In my last post I outlined the mission of my community journalism project. This project takes a tool (social media) and places it in an environment with little to no existing conversation.
In case you missed it, here’s the mission again:
To create an online forum to offer a conversation about the existing diverse passions and stories of a small community.
Sure, sounds good – but content is king. So what would be discussed and who would discuss it?
Here’s the deal: People love to discuss their communities – which is part of the reason people are willing to put up with crappy news. It’s the reason social media has exploded. And it’s all because ultimately, life is a social event.
In small communities, there are a few core, physical social nodes. They vary, but typical ones are the church, the school and the tavern. Local government, businesses and social clubs are common also.
By identifying the existing social networks, we can then identify the sources of the content – the “agents of conversation.” Agents could include: The mayor, the school superintendent, the basketball coach, a local pastor, a local business owner… the list goes on. But the real criteria is that it’s people who are contributing and participating in the community. They’re people whom traditional media would be targeting anyways.
Again – this is not good ol’ hard-hitting journalism. But it is an opportunity for an existing community to better communicate what is happening in their lives.
- The mayor directly speaking on upcoming local initiatives, everything from raising the sales tax to pay for pothole improvements to his thoughts on the county’s new lake proposal.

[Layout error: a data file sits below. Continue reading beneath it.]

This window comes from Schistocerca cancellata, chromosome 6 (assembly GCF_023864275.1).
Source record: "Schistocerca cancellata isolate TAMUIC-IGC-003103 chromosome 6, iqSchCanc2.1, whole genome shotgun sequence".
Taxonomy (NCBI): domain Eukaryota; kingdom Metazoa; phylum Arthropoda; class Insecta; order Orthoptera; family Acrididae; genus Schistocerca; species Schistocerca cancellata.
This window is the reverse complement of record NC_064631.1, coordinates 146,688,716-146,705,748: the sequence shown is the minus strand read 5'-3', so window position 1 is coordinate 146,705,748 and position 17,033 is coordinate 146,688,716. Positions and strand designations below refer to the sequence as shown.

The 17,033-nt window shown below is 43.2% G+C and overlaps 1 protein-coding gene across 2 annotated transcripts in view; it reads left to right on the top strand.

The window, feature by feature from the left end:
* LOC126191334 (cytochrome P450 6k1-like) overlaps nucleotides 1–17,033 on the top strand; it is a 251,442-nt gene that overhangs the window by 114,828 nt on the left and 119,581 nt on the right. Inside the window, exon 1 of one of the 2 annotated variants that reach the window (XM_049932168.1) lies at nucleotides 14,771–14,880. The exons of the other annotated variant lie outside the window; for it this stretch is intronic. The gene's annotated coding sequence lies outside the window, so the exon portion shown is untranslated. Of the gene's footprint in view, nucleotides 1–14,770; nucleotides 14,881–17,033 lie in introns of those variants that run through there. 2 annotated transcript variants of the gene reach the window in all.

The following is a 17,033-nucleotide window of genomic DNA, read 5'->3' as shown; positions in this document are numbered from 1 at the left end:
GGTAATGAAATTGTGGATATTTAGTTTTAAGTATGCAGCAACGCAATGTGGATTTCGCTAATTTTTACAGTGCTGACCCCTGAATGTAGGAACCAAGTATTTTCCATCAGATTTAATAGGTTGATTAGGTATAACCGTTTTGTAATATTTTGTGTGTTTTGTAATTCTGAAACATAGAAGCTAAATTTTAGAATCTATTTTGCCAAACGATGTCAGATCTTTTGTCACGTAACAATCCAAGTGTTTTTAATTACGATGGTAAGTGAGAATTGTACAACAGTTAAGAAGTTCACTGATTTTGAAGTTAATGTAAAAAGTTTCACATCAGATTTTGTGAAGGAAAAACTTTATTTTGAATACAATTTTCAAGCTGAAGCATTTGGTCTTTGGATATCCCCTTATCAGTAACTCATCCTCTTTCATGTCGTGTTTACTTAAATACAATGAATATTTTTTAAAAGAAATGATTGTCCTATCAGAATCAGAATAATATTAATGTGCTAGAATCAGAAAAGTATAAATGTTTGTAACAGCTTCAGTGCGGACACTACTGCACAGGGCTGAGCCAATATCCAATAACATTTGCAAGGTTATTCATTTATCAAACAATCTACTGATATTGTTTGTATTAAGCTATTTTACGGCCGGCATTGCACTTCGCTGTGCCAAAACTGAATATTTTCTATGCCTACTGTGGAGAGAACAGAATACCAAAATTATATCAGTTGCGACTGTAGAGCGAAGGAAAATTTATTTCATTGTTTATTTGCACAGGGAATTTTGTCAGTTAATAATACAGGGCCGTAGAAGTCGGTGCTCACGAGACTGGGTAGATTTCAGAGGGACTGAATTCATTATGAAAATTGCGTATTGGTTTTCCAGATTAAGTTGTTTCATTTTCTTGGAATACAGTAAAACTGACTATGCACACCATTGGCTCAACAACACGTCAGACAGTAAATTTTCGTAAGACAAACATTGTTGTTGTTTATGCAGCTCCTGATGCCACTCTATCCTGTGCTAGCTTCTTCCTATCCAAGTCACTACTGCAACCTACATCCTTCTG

- The basketball coach discussing how parents and fans can get involved to help the team. Or doing his or her own game re-caps.
- The school principal or superintendent speaking on new teacher hires, changes in the state’s educational system or addressing consolidation fears.
And in the true sense of social media, the conversations are two-way. A dialogue is born.
That point leads to my final thought on this post: Community buy- in.
My theory on buy-in is something I was taught repeatedly in my Sigma Chi leadership days –
People support what they help create.
And man is it true. Let them in, give away ownership, embrace critique and celebrate participation. It works in business, it works in social organizations, it works in communities – everywhere.
By putting the conversation in the hands of those it directly affects, you’ve spread out ownership. And by spreading ownership, you’ve spread the commitment.
My next post will be on layout and presentation. Soon, I’d like to draw up a simple step-by-step on how to set up a WordPress blog template on your very own domain.